Higher Education

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Re: Higher Education

Postby jamiebk » Thu Jan 20, 2011 11:30 am

Haggis@wk wrote:Good news: Study confirms that college is pretty much a total waste of time

You don’t even need to read the article; just follow the link and check out the graph in the left-hand sidebar.

What’s tuition up to these days at private universities, parents? About $30-35,000?

Nearly half of the nation’s undergraduates show almost no gains in learning in their first two years of college, in large part because colleges don’t make academics a priority, a new report shows.

Instructors tend to be more focused on their own faculty research than teaching younger students, who in turn are more tuned in to their social lives, according to the report, based on a book titled Academically Adrift: Limited Learning on College Campuses. Findings are based on transcripts and surveys of more than 3,000 full-time traditional-age students on 29 campuses nationwide, along with their results on the Collegiate Learning Assessment, a standardized test that gauges students’ critical thinking, analytic reasoning and writing skills.

After two years in college, 45% of students showed no significant gains in learning; after four years, 36% showed little change.

Students also spent 50% less time studying compared with students a few decades ago, the research shows.



But GPA is 3.2; grade creep much?


With these huge and crippling tuition costs, its getting harder and harder to justify spending the money in hope of earning more in the future. Some of these kids come out with debt of $200,000 or more. That's a lot to overcome when you are starting out. That money might be better spent on a home.
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Re: Higher Education

Postby Haggis@wk » Thu Jan 20, 2011 12:06 pm

jamiebk wrote: Some of these kids come out with debt of $200,000 or more. That's a lot to overcome when you are starting out. That money might be better spent on a home.



And that debt and interest will never go away. Its money owed to the government and can't be discharged via bankruptcy. It's a monkey on your back for life.
The American Republic will endure until the day Congress discovers that it can bribe the public with the public’s money.” Alexis De Tocqueville 1835
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Re: Higher Education

Postby Schmeelkie » Thu Jan 20, 2011 12:26 pm

First, I'd really like to know how representative this sample is - are they just looking at state universities? If just those, I wouldn't be surprised. I'd guess you'd have students doing more work and being higher achieving at private colleges, and in focused job-prep majors at community colleges.

OK, it was 20 years ago, but I remember at least 40 pages of reading per class per week on average (at small private college). In a history class, for example that could be more like 1-200 pages a week, and a biology class might be more like 25-30. Study time varied by class, but I'd guess my average was higher than quoted... Interestingly, after a rigorous undergrad, my first couple of years of classes in grad school were cake, but classes did get more challenging. So, for me, totally worth the $13,000 in debt I walked out of undergrad with.

I think way too many people are going to college because that's what's expected. If you have no idea why you're there, of course you're going to spend as little time studying as possible. And if your university accepts a bunch of these type students (typical, I think of the state colleges and universities - profit motive), professors become complacent because they don't want to deal with the whining students who figure that if they were accepted to the university, they are guaranteed a B or better. So, many professors just give up, put their efforts into research and grad students, and let the undergrads slide.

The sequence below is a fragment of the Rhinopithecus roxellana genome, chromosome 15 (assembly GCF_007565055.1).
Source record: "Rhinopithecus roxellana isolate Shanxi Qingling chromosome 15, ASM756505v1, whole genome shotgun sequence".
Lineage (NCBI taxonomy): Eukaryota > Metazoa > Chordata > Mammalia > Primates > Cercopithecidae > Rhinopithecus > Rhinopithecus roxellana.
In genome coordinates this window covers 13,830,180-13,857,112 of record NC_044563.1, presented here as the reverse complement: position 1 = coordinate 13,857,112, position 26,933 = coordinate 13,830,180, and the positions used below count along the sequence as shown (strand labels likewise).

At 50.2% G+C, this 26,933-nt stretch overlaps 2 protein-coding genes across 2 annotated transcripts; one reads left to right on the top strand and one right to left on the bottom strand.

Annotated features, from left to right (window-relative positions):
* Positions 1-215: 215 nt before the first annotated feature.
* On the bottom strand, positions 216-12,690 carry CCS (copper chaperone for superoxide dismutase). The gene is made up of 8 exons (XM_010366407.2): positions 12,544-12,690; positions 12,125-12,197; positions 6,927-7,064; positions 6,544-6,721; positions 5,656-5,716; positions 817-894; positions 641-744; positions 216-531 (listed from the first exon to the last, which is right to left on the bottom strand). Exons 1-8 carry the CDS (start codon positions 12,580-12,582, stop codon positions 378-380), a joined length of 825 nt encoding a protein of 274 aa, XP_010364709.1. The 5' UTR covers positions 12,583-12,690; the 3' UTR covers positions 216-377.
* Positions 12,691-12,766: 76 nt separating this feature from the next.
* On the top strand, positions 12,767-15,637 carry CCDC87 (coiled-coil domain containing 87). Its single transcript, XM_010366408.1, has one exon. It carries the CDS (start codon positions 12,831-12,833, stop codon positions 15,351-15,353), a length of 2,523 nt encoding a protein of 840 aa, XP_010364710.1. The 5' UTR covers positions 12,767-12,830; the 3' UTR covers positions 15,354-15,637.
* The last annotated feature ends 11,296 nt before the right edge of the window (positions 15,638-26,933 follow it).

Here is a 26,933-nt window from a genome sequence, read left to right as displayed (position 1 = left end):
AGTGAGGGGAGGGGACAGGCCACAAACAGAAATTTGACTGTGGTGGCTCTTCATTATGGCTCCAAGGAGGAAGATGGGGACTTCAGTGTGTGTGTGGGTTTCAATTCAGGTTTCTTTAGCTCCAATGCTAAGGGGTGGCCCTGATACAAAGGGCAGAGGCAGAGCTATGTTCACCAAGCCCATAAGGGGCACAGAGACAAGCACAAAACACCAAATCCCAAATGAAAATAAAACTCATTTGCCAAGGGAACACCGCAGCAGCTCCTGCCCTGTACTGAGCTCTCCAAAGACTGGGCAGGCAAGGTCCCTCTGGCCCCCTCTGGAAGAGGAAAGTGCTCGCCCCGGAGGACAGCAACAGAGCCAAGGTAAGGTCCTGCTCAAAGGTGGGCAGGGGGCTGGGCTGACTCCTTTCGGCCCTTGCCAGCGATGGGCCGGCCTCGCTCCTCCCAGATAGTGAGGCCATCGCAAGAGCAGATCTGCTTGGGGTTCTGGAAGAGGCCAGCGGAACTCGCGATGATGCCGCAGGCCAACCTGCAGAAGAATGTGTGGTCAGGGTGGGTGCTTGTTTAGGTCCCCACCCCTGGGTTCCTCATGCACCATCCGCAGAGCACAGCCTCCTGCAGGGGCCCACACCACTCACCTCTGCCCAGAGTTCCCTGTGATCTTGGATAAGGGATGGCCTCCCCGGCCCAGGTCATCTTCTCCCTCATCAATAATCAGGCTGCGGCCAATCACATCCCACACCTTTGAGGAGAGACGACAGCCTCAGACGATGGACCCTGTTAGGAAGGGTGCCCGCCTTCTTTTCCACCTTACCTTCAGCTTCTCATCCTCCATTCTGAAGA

In summary - if you're in college for a purpose, are motivated and focused, and get into a quality institution, your education is worth it. Otherwise, you're just wasting time and money. Interestingly, the morning DJ I listen to sent his son to a small state university with the caveat that he had to maintain a 3.0 or the money would stop. He didn't get that his first semester and is now working. The Dad says he's hoping the time will allow son to figure out what he really wants to do and what college program (if any) will get him there - thus, not wasting time and money. Pretty smart, I think.
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Re: Higher Education

Postby jamiebk » Thu Jan 20, 2011 12:47 pm

I have my son in a local Junior College (Santa Rosa JC). It is incredibly well accepted and students who get through the two year Associate degree can go right in to the UC system. They have a tremendous vocational program including contractor certification (what my son is doing) Associate degrees, nursing program, dental asst, program, restaurant management and a raft of adult education...all for a fraction of the tuition cost. And get this....(up until the recession hit the scholarship fund)...if the student maintained a "B" average, he/she received a scholarship from the "Doyle Fund" sufficient to pay almost all the cost. I hope they are able to bring that back. However, the point is that there are many educational opportunites that can lead to good paying jobs without leaving students or parents strapped. We also sent our daughter there and when she graduated with her associate degree she transfered to Northern AZ University. Every single credit was accepted because of the quality of the JC program.
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Re: Higher Education

Postby Giant Communist Robot » Thu Jan 20, 2011 2:02 pm

I have my son in a local Junior College


It's my understanding that the state constitution in California prohibits them from charging tuition; they fees students pay are student body fees which cannot be used to pay for salaries or buildings. A semester at a Cal State University might run a few hundred dollars vs. maybe tens of thousands somewhere else.
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Re: Higher Education

Postby jamiebk » Thu Jan 20, 2011 2:21 pm

Giant Communist Robot wrote:
I have my son in a local Junior College


It's my understanding that the state constitution in California prohibits them from charging tuition; they fees students pay are student body fees which cannot be used to pay for salaries or buildings. A semester at a Cal State University might run a few hundred dollars vs. maybe tens of thousands somewhere else.